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The Electoral College: Why it Needs to Go

By Toby Menon

When the United States was founded, the  electoral college was included in the Constitution as a compromise between Congress and voters. Now, frankly, it serves to give rural and (typically) conservative voters a larger say in the  presidential election than their urban counterparts, undermining the idea that every citizen’s vote is equal. 

According to the National Archives, the founders added the electoral college into the Constitution “as  a compromise between the election of the President by  a vote in Congress and the election of the President by  a popular vote of qualified citizens.” This was a time in  which the United States was one of the first countries to  formally elect its chief executive, so no true precedents  had been set elsewhere for them to draw upon. The  Three-Fifths method of designating slaves as each worth  ⅗ of a count when determining the voting power based  on population of a state was still in place, and the right  to vote was severely limited; at the time of the country’s  founding, only white, landowning men could vote, and  the first expansion, in 1856, only extended the privilege  to all white men. Furthermore, according to political  science professor George Edwards III, the electoral college was nobody’s first choice; it was a compromise  between factions of delegates, one of the opinions that  Congress should choose, and the other arguing that the  people should. The electoral college thus was created as  a compromise, in a time where giving each American  an equal voice was clearly not an honestly held value.  The electoral college works as a middle-man process  between voters and the election. Each state is given  as many electors as they have representatives in the  house, plus two for their senators. For all but two  states, the winner of the popular vote in each state gets  all of that state’s electors. If a candidate wins 270 of  the 538 total electors, they win the election and be come president of the United States in the following  January. This leads to a situation where the winner of the popular vote (the candidate receiving the most total votes) can lose the election. A candidate becoming  President despite losing the popular vote has happened  five times in American history, most recently with  President Bush in 2000 and President Trump in 2016. California, the most populous state, has 55 electors, whereas Wyoming, for example, has 3. (These figures are  determined by the census, conducted every ten years.)  

From S. E. Forman Essentials in Civil Government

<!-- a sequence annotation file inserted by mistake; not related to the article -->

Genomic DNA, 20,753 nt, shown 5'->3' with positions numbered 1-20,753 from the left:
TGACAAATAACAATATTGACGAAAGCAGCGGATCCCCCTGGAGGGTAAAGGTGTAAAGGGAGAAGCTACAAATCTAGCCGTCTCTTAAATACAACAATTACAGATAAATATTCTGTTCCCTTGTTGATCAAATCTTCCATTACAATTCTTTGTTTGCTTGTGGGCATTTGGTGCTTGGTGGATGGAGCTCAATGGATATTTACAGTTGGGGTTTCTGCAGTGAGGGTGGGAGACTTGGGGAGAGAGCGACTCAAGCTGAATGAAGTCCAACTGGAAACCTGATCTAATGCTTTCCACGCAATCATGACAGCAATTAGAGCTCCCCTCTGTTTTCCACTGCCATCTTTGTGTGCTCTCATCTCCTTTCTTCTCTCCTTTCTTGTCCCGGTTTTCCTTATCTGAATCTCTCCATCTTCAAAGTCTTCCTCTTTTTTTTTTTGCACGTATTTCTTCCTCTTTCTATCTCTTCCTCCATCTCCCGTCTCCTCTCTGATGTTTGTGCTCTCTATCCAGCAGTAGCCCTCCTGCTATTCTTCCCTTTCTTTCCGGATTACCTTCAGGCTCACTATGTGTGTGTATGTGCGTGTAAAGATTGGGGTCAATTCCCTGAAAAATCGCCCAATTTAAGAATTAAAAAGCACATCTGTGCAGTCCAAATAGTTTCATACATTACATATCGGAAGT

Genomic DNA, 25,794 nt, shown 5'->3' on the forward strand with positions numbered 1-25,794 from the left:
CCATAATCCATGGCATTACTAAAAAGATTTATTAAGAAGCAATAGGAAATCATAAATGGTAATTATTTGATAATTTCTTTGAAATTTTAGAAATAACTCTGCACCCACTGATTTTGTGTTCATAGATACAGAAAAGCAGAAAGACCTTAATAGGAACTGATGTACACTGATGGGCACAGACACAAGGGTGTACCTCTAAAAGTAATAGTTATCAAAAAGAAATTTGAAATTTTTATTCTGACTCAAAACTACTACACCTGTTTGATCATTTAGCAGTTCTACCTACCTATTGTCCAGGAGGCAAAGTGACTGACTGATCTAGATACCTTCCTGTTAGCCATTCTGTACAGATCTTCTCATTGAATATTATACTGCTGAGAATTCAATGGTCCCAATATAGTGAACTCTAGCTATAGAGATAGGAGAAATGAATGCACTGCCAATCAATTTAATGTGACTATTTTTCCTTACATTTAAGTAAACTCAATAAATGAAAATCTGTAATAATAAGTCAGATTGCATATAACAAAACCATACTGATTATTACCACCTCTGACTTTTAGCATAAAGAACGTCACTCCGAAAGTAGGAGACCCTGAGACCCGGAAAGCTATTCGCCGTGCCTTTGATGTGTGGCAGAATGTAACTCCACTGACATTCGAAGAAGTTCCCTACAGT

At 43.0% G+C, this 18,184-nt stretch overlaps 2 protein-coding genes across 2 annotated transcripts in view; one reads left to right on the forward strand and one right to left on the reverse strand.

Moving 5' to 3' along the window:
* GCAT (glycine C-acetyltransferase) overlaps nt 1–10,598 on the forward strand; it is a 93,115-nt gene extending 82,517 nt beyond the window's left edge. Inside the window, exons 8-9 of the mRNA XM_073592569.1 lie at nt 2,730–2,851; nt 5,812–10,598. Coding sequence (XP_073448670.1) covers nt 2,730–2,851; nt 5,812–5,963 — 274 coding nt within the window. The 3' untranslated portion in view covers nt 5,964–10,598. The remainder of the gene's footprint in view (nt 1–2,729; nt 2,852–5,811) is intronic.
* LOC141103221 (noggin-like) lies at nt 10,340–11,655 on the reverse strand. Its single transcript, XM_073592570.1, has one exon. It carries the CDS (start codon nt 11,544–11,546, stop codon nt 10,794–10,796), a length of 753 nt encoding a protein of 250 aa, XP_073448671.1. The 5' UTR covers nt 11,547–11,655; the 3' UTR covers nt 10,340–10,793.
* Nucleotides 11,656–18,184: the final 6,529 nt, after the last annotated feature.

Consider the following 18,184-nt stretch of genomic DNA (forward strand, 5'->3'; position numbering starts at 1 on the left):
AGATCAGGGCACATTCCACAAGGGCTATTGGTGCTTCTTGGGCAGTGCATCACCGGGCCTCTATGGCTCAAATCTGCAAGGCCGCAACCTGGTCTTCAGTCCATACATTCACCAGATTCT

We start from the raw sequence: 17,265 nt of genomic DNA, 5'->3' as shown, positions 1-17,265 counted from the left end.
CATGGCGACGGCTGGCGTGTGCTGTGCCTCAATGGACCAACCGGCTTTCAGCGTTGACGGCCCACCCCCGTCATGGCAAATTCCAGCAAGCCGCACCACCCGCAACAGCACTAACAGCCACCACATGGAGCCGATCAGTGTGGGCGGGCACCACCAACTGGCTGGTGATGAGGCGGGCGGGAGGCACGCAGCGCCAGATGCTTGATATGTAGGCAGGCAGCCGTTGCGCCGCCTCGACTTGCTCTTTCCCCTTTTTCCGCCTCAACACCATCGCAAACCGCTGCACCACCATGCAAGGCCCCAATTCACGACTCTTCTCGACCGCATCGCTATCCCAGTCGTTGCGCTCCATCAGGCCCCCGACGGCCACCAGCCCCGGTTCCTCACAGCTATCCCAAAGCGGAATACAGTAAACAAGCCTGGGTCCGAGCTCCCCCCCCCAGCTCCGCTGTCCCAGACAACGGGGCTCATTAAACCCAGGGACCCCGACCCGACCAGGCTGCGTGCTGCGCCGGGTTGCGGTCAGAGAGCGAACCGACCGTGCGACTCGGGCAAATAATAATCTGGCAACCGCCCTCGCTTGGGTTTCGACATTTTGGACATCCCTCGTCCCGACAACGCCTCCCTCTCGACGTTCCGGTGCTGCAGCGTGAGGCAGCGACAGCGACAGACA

If California, an overwhelmingly urban state, has so many more electors than rural Wyoming, then how can the electoral college favor rural voters? California had a population of 37 million people in 2010 when the last census was counted, and Wyoming had  540,000. This means that in California, each elector represents around 675,000 people and 430,000 eligible voters, whereas an elector in Wyoming rep resents 180,000 people and around 85,000 eligible voters. Comparatively speaking, this means that each Wyoming voter’s choice has about four times the weight of a Californian’s choice. This means  that, throughout the nation, voters living in states with lower populations have a more influential vote. This vote inflation in rural communities is due to the addition of senators into the number of electors. The number of representatives each state has is a direct reflection of its population, but each state gets two senators. Alongside its 53 representatives, the two senators in California increase its voting power by about four percent. In states with one representative, like Wyoming and Alaska, the voting power is tripled. Several states have begun trying to act on their own to combat the unfair effects of the electoral college. In Maine, for example, the four electors are split, rather  than the common winner-takes-all system. This solves the problem that many Republican voters in California  face; no matter who their candidate is, according to recent patterns, their vote likely will not change that all 55 of California’s electors will go to the Democratic nominee. However, Maine’s (and Nebraska’s) solution does not change that smaller states have a disproportionate say.  

Another, more direct solution, is the National  Popular Vote Interstate Compact (NPVIC). The NPVIC  is a coalition of states—currently 15 plus the District  of Columbia—that, once they make up the majority of  electors, will ensure the candidate who wins the popular vote will be elected. Currently, the NPVIC holds 196  electors, but pending legislation in several more states  that would bring the total up to 327, more than the 270  needed to ensure a popular vote. It is worth noting that  of the states who have so far joined the coalition, most  are typically blue states, such as New York, California,  Washington, and Illinois, whereas red states like Texas  and Tennessee with high populations have not. This reflects the power the electoral college gives to the conservative base, an advantage they are unwilling to part  with. As long as the system remains intact, each citizen  of the nation will not have an equal voice, and we will  find further situations where the result of the election  is not the will of the people, but the will of states and  voters unwilling to give up their disproportionate influence. If the United States wants to claim that it has  a fair democracy, the electoral college needs to go. 

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